• Get help from a friend. Building a hot tub is a big job, so it’s helpful to have a friend or family member to help you out.
  • Take your time. Don’t rush the process. It’s important to take your time and do each step correctly.
  • Have fun! Building a hot tub should be a fun and rewarding experience. So relax, enjoy the process, and be proud of your accomplishment.

I hope this blog post has inspired you to build your own DIY hot tub. With a little planning and effort, you can create a beautiful and relaxing oasis in your own backyard.

If you have any questions about building a DIY hot tub, please feel free to get in touch; I’m always happy to help!

Early May 2024

 

Well, it’s been a little bit of time since we last caught up with Adam and his DIY Hot Tub Build. Things have moved on a great deal so I will summarise what he has been up to.

 

Firstly, there was quite a lot of plumbing to be done so that Adam could hook up his external gas heater. He decided to go with gas rather than air source because of the location.

 

There was not enough space to get a large air source heat pump into the property without it being located under a window. Just like a split AC system, there is some noise that comes off them and for Adam this simply wasn’t viable.

 

On the plus side, with the gas heater, Adam will get that tub up to temperature in no time at all.

 

With the plumbing complete and it was time for Adam to turn his attention to the walls. They needed to be rendered, sealed and then waterproofed. Adam opted to use my European recommendation with is Ardex S7 Plus. It is not the cheapest of materials but it is very good. For those of you in the USA, Hydroban from Latticrete is a great product too that is very accessible from the likes of Home Depot or Lowes.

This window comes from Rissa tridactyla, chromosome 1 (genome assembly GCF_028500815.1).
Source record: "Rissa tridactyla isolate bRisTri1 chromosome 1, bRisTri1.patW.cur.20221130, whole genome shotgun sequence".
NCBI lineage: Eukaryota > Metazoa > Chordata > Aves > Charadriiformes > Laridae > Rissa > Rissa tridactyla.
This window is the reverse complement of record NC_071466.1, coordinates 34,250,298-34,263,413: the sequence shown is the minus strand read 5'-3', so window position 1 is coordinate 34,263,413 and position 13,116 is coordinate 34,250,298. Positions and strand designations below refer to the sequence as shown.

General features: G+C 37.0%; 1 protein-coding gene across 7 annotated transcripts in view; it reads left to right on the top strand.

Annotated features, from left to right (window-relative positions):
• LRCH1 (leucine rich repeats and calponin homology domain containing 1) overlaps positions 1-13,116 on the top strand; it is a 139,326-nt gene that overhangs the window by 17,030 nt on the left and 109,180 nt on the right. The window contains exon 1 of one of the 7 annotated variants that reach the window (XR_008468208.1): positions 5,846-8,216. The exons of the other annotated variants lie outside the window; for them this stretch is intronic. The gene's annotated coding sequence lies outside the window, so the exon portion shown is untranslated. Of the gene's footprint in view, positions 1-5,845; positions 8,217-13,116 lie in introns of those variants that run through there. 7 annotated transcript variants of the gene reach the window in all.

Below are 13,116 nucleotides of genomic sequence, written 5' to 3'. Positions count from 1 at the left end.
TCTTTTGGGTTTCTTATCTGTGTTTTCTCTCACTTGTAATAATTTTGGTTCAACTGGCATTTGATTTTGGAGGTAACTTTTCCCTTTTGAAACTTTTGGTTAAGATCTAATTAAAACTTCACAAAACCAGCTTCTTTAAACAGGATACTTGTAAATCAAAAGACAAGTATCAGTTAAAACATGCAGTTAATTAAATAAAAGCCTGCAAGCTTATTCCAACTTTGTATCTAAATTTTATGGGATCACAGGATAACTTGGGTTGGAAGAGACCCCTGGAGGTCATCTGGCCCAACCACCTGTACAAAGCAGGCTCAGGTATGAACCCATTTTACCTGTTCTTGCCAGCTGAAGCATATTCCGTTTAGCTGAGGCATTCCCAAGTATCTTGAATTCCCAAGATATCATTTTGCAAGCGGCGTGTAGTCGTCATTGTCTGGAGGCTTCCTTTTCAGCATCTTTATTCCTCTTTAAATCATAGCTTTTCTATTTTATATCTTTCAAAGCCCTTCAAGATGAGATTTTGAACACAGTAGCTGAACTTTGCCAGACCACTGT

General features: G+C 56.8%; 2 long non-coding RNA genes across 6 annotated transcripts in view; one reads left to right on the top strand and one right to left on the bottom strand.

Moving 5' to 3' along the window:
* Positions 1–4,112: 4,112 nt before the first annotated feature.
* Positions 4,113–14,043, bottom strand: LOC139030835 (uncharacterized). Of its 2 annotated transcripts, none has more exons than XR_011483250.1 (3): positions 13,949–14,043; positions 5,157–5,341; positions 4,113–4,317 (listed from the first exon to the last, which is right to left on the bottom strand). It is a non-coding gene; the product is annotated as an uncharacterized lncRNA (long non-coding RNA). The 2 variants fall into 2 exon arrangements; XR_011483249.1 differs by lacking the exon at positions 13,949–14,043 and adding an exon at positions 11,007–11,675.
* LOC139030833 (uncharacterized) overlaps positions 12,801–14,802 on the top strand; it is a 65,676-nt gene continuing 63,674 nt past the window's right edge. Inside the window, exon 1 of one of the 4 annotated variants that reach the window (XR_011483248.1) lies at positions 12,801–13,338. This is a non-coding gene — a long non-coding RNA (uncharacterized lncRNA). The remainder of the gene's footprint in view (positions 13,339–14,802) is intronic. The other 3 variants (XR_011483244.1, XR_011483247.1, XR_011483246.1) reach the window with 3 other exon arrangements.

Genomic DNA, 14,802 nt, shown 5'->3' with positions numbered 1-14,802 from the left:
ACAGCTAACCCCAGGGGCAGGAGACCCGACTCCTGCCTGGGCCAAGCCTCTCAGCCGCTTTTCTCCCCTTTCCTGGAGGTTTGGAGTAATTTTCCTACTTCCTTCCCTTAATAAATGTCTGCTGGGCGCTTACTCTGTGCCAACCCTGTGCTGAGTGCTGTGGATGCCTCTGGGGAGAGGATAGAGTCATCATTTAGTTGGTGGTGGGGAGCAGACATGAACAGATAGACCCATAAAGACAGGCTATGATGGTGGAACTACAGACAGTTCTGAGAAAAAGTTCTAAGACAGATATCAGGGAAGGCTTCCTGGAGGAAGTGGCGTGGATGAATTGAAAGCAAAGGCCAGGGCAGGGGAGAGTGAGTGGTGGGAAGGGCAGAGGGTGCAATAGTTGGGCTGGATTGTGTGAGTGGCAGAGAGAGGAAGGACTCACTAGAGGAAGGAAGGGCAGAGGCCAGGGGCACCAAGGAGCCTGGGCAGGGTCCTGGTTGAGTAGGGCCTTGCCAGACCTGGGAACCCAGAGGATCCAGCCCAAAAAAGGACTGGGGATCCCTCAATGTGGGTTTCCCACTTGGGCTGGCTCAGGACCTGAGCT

With the walls waterproofed and the plumbing done, it was time for Adam to test the systems and run the pumps. As a DIYer, pressure testing is not really something that can be done. We don’t tend to have access to the right equipment that is needed. Therefore, the next best alternative is to fill up and run things without the finishes on the surfaces. In that way, it is not too messy if anything needs to be repaired or replaced – something you don’t want to do when you have the final tiles in place in your tub.

 

I’m pleased to eb be able to report everything checked out ok for Adam.

 

Next steps – tiles. They have been on order for a number of weeks but are due in soon. I wont be long now until he is soaking in that hot tub!

 

Check back soon for the next update.

 

 

Can I Help You?

If I can help you in any way I would love to hear from you. You can get in touch using the form below.

Thanks - Andi

 

Hi, Andi here. I own Buildahottub.com and also write all of the articles and info pages on the site. Some years back now, I built my own hot tub but struggled to find the information I needed. So, once my tub was complete, I started this website to help others in their own pursuit of hot tub and plunge pools DIY building information.

Today, I've helped over 1000 DIY customers just like you all over the world build hot tubs and pools. Have a good look around the site, there are lots of resources here. Please do get in touch if I can help you. - Cheers, Andi